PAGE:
NAFLD among children and young adults associated with increased long-term mortality
In a new study conducted by Tracey G. Simon and colleagues, it was noted that Swedish children and young adults with biopsy-confirmed non-alcoholic fatty liver disease (NAFLD) have significantly higher rates of overall, cancer-, liver-, and cardiometabolic-specific mortality when compared to matched general population controls.
The findings of this study were published in the Journal of hepatology on 2nd July, 2021.
Because longitudinal data on the natural history and long-term risk of mortality in children and young adults with biopsy-confirmed NAFLD are scarce, this nationwide cohort study compared the risk of all-cause and cause-specific mortality in pediatric and young adult patients with biopsy-confirmed NAFLD to matched general population controls in Sweden.
This was a statewide, matched cohort study that included all Swedish children and young people (age 25) with biopsy-confirmed NAFLD from 1966 to 2017 (n = 718). NAFLD was proven histologically in all liver specimens submitted to Sweden's 28 pathology departments, and the condition was further classified as simple steatosis or steatohepatitis (NASH).
Patients with NAFLD were matched to 5 general population controls (n = 3,457) based on age, gender, calendar year, and county. Researchers also compared individuals with NAFLD to full-sibling comparators to account for shared genetic and early-life variables. Estimation of multivariable-adjusted hazard ratios and 95 percent CIs using Cox regression was performed.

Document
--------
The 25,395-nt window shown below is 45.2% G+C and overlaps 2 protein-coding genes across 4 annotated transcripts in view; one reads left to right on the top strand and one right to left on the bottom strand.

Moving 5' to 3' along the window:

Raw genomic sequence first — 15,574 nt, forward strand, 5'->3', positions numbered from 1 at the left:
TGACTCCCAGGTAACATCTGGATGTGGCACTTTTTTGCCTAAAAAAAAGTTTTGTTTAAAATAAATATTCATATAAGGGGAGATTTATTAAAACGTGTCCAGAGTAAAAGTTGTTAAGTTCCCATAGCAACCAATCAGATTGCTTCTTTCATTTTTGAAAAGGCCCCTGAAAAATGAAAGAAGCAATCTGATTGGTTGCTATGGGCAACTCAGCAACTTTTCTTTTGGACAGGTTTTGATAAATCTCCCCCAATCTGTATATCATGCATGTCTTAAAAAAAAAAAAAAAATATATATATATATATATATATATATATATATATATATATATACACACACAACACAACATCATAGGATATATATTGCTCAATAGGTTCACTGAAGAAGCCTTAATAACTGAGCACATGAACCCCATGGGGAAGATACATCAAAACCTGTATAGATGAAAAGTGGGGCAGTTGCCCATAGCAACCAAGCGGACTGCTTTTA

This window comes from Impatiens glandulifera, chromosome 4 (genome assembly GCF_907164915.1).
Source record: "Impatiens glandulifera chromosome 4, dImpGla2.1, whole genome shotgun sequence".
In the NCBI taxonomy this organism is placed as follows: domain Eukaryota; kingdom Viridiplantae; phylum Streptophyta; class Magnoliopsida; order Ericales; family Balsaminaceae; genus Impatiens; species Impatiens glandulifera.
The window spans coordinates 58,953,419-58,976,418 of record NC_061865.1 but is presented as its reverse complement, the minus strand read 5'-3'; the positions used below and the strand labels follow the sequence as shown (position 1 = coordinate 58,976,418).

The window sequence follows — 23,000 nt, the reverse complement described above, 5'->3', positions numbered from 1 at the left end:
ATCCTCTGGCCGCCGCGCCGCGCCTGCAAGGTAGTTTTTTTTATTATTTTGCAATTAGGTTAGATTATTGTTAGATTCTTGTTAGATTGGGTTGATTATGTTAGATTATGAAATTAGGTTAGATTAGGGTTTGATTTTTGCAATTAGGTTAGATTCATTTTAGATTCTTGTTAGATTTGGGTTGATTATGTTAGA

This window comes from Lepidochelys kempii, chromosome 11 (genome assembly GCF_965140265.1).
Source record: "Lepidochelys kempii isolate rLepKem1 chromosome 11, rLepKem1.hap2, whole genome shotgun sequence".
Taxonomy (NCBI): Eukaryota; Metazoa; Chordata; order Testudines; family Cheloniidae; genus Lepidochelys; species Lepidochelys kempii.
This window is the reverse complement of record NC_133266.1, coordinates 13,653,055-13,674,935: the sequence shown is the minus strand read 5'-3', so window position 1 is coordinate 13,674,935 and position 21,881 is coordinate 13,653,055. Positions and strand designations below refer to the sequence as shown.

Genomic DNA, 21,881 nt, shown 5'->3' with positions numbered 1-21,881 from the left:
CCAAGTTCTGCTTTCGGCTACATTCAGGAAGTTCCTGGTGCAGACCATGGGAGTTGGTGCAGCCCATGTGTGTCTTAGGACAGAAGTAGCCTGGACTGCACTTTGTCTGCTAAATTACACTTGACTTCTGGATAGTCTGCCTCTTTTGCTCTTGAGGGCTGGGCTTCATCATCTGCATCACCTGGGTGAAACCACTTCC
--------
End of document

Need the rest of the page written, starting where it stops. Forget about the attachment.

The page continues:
This countrywide, matched cohort research assessed total and cause-specific mortality in children and young people (25 years) in Sweden with biopsy-confirmed NAFLD (N = 718). 59 individuals with NAFLD died over a median of 15.8 years, compared to 36 in the control group. The NAFLD group had a 20-year absolute risk of death of 7.7%, while the control group had a risk of 1.1%. Simple steatosis was linked to a 5.26-fold increased adjusted mortality risk, which increased with nonalcoholic steatohepatitis. Cancer, liver disease, and cardiometabolic disease accounted for the majority of the extra mortality.
This study concluded that Swedish children and young people with biopsy-confirmed NAFLD have considerably increased risks of overall, cancer-, liver-, and cardiometabolic-specific death. The study's findings stress the importance of better preventive, risk-stratification, and monitoring measures in order to enhance long-term outcomes for this group.
Simon, T. G., Roelstraete, B., Hartjes, K., Shah, U., Khalili, H., Arnell, H., & Ludvigsson, J. F. (2021). Non-alcoholic fatty liver disease in children and young adults is associated with increased long-term mortality. In Journal of Hepatology (Vol. 75, Issue 5, pp. 1034–1041). Elsevier BV. https://doi.org/10.1016/j.jhep.2021.06.034